From wars, to terrorist attacks, to revolutions, our perceptions of major world events are strongly influenced by the images we see from the ground.
The first world war was the first major conflict to be widely photographed and shown in newspapers, before photojournalism truly came of age during the second world war. Some decades later, the Gulf war was the first to be broadcast live on television. Ten years after that almost everyone recalls seeing live footage of the plane hitting the second tower of the World Trade Centre. More recently, the role of social media during the Arab Spring in the early 2010s led some to describe it as the “Facebook revolution”.
Soon after Russia’s invasion of Ukraine, commentators began calling this conflict the first “TikTok war” because of the degree to which Ukrainians have been sharing videos of their experiences on the platform. But this wave of citizen journalism has extended well beyond TikTok. Ukrainians have been sharing photos, videos and personal stories on Twitter, Instagram, Telegram and other platforms.
Civilians provided the view from the ground even before media organisations could get there, and they have done so in a highly effective and poignant way. Ukrainians and their political leaders have used social media not just to inform people about the developments on the ground, but also to relay their emotions and defiance.
Images don’t simply inform us about global events we can’t see directly. They also shape our understanding of and engagement with the human suffering they portray. To think about the ways images can affect audiences we can consider the European response to two major refugee crises: the current situation resulting from Russia’s invasion of Ukraine, and the Syrian refugee crisis.
At the time of writing, close to three million Ukrainians have fled their country and become refugees. This is several times the total number of refugees who arrived in Europe from Syria over the course of a full year in 2015. And yet the European response to today’s refugee crisis is very different.
At present, we are witnessing an unprecedented pan-European humanitarian effort spearheaded by citizens who are generously offering shelter and aid to Ukrainians. Back in 2015, there were heated debates among EU governments concerning the level of support that they could offer, and European politicians often struggled to gain approval from their citizens to welcome Syrians.
There are of course substantial historical and geopolitical factors that probably contribute to these differing responses. But one other likely influence relates to the way in which this war is being visually communicated in western media – from newspapers and television broadcasts to Twitter, Instagram and TikTok – and the emotional responses these images elicit.
While it’s too early to conclusively analyse the ways in which Ukrainian refugees are visually depicted in western media, it seems that the focus has often been on portraying individuals or small groups of vulnerable people. For example, we’ve seen many images of children and their mothers as they are parting with their fathers and homeland.
Further, much of the visual content comes from social media posts by citizens themselves, which gives an additional directness to the personal story behind the images.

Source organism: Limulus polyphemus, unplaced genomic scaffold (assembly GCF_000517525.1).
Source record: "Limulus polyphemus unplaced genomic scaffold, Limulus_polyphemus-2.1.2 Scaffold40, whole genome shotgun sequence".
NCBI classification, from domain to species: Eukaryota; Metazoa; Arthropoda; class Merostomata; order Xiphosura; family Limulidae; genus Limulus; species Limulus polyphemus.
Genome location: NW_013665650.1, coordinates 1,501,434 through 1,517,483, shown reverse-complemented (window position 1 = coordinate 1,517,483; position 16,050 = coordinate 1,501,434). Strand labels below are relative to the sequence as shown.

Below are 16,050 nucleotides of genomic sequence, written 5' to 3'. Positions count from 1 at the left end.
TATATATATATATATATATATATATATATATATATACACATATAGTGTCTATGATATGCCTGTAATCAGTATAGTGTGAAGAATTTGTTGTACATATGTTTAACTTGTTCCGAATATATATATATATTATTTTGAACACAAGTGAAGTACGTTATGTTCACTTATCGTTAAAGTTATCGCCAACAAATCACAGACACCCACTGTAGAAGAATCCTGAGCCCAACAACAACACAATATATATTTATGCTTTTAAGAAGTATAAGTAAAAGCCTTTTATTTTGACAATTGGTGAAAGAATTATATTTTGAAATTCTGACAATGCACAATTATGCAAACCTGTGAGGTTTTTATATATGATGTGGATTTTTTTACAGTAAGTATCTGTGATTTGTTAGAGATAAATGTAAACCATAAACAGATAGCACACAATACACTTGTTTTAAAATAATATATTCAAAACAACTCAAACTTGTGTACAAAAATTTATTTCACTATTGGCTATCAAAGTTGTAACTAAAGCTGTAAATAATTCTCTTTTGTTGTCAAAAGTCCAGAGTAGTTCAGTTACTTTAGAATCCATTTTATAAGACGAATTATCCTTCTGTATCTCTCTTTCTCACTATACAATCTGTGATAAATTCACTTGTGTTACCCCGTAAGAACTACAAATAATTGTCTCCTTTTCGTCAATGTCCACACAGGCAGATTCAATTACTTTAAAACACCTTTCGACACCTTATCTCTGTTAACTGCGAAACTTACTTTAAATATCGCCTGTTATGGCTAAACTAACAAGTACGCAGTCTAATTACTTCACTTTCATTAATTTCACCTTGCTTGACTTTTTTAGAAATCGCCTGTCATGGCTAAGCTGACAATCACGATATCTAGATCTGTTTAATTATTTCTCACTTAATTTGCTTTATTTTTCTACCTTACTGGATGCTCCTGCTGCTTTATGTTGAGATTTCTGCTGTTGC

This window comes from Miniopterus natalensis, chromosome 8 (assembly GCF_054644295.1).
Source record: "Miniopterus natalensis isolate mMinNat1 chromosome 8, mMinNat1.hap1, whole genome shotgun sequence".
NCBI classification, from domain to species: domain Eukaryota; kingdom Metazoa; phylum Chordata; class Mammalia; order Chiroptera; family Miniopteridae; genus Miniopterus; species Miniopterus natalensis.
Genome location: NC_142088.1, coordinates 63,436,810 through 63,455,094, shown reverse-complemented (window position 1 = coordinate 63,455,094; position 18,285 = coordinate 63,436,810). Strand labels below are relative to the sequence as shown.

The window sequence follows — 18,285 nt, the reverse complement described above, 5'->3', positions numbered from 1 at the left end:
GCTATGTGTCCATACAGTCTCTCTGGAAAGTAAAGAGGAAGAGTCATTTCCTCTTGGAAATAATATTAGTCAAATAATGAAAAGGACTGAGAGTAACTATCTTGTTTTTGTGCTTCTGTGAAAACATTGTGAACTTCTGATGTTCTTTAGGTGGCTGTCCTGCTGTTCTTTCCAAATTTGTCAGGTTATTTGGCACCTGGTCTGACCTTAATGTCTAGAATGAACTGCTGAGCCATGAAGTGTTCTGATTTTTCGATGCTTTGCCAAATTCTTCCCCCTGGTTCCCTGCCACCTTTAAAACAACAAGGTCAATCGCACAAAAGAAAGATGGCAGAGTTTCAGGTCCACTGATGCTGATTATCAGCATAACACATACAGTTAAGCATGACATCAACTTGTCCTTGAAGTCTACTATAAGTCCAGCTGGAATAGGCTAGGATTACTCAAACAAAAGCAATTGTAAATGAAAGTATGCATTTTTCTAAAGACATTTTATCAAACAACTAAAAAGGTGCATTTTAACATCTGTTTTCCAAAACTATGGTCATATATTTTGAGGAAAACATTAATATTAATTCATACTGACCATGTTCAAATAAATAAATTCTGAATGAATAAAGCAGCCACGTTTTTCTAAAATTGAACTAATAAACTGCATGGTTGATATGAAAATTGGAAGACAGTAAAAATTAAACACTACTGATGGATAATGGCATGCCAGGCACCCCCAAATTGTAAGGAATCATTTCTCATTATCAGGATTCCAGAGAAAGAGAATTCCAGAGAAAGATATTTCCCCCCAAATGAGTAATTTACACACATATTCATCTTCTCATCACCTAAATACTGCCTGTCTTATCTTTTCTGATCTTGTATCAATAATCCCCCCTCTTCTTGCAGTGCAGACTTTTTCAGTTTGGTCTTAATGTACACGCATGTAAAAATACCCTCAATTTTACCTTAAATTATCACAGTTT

Such powerful images of identifiable victims are known to make audiences feel more empathy as compared to, say, statistics. Exposure to these kinds of images has also been shown to be linked to prosocial attitudes, such as increased donations.
As we and other researchers have shown, in terms of imagery, the Syrian refugee crisis was portrayed differently. The majority of images used by western media depicted Syrian refugees in large anonymised groups. We found that the nature of the images people see has far-reaching political consequences. Participants in our research who were exposed to images of big groups of refugees were less likely to support pro-refugee policies than people who saw images of smaller groups where individuals could be identified.
There is another possible reason that could partly explain why European audiences may be more likely to show greater levels of empathy today than in 2015. It’s uncomfortable to acknowledge, but social neuroscientists have studied extensively when and how we display empathy, and have found that we’re more likely to respond more empathically to images of people who look more like us.
In laboratory settings using mainly images of people who could be in pain, researchers have shown that our brains’ empathic responses are stronger for people from our own racial group than for people from different racial groups.
Brain imaging research has also shown that perceived physical distance influences our empathic responses. That is, we’re likely to respond more strongly to someone in pain who we perceive is closer to us compared to someone who we think is further away. So our automatic empathic responses are primarily geared towards others who are physically, socially and emotionally close to us.
Europeans live in some of the most affluent and developed parts of the world. Today, many Europeans also feel closer to human suffering than we have been for decades.
Hopefully the emotional responses evoked by the countless images portraying the suffering of Ukrainians as they flee their country will have a long-standing and, importantly, generalised effect. This means seeking to view human suffering beyond its geographical location or any perceived divide between “us” and “them”, and responding with empathy.